Parents and citizens are alarmed at two companion bills (SB 153 and HB  97) currently moving through the legislature to create a massive centralized warehouse of education and workforce data. This system would be called ANSWERS, or the Alabama Network of Statewide Workforce and Education-Related Statistics, which would be administered by a new Department of Labor bureaucracy called the Office of Education and Workforce Statistics (the “Office”).

The reach of ANSWERS would be sweeping. Operated by the Office, the system would combine education data (beginning in pre-K) and workforce data to provide information on the effectiveness of educational and workforce-training programs, and to assess “the availability of a skilled workforce to address current and future demands of business and industry.” (The bills don’t explain how the government can predict the “future demands of business and industry”; the Soviet Union tried it, but without much success.) The data could then be analyzed for whatever purposes the bureaucrats come up with, and used for “research” which, if history is any guide, will be ignored if it doesn’t support what the bureaucrats want to do.

How would this work? An Advisory Board would be established to identify the types of data that certain listed governmental entities would have to dump into the centralized warehouse. The statutory (and non-exclusive) list of such data sources includes all education agencies in the state, from pre-school through four-year universities – plus the Departments of Labor, Commerce, and Veterans’ Affairs. So these billions of data points on practically all Alabama citizens would be centralized into one repository to be sifted and shifted by central planners.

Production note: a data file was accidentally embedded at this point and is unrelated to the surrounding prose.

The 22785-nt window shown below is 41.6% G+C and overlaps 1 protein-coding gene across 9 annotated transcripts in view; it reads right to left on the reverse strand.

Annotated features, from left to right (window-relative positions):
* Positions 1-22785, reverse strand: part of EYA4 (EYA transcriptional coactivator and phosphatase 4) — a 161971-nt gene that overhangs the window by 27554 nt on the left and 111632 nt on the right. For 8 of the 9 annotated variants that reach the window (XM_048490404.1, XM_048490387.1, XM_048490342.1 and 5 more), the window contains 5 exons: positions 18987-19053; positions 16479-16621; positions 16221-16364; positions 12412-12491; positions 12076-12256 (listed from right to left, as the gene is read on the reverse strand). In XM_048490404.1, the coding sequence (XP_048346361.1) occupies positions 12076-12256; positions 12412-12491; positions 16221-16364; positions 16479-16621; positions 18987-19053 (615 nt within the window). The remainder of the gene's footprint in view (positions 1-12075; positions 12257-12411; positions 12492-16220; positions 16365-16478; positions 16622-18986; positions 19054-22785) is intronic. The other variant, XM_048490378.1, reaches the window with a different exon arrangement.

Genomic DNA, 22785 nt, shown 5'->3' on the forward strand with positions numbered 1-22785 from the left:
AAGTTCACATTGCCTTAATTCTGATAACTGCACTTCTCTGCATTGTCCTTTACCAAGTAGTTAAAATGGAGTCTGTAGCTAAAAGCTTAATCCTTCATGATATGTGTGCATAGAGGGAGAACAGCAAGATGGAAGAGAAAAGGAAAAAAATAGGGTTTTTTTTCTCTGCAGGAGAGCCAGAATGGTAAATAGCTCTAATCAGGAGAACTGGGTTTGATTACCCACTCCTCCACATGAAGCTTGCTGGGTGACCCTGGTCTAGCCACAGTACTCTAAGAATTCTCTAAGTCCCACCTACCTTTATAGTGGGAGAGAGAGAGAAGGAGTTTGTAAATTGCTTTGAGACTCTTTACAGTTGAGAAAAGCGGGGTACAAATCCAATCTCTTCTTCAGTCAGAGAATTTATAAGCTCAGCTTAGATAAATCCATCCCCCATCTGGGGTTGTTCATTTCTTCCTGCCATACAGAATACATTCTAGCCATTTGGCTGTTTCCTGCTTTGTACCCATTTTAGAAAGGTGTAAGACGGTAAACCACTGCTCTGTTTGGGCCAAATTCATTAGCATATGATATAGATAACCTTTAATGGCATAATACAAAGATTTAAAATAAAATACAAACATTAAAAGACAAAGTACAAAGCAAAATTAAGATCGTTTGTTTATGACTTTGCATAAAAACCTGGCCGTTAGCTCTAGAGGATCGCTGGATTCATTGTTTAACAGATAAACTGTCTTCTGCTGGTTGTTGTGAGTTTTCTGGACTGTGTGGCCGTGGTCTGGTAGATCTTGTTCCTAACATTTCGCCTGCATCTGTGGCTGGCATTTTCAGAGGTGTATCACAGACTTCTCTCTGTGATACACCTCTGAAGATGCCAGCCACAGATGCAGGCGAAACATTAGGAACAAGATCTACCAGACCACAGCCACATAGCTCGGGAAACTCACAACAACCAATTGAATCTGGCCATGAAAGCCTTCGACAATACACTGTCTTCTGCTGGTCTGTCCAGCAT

But surely the Advisory Board will be constructed so as to protect the interests of children and their parents. Not exactly. Of the 24 members, 22 must be either politicians, bureaucrats, or representatives of specific entities such as higher-education systems. One must represent private industry and know something about data-security (the bills’ only nod to security concerns), and the last shall be a lonely “representative of the public” (not necessarily a parent). The fix, ladies and gentlemen, is in.

The privacy concerns with ANSWERS are staggering. For one thing, although certain proponents have suggested the data would all be de-identified, the bills clearly contemplate the presence of personally identifiable data (by requiring “security clearance . . . for individuals with access to personally identifiable data”). Indeed, the bills specify that the Office would be considered an “authorized representative” under the Family Educational Rights and Privacy Act (FERPA), and the only point of such a designation is to be entitled to receive students’ personally identifiable without parental consent or even notification.

Even if all data were to be de-identified, data can be frequently re-identified – especially when there are hundreds of data points on each individual to enable data-matching. And the bills even specify that the Office is to “link educational, workforce, and workforce training data from multiple sources through quality matching.” In such a vast repository, anonymization will be difficult if not impossible.

No more comforting is the bills’ requirement that the system comply with FERPA and other unspecified privacy laws. Five years ago the Obama administration gutted FERPA by regulation, thus enabling almost unlimited disclosure of personally identifiable student data as long as certain terms are used to justify the disclosure. Do the bills’ sponsors not know this? If not, what are they doing writing legislation that relies on FERPA “protections”?

The bills require no particular system of data-security, leaving that up to the Office. But the Office will have an unenviable task, given that this wealth of extremely sensitive information (including student education data, Social Security numbers from the Labor Department, family income information from student-loan programs, and on and on) will be conveniently assembled into one neat package and therefore made enormously attractive to hackers. One might as well assemble all the crown jewels of Europe into one room and hope jewel thieves don’t notice.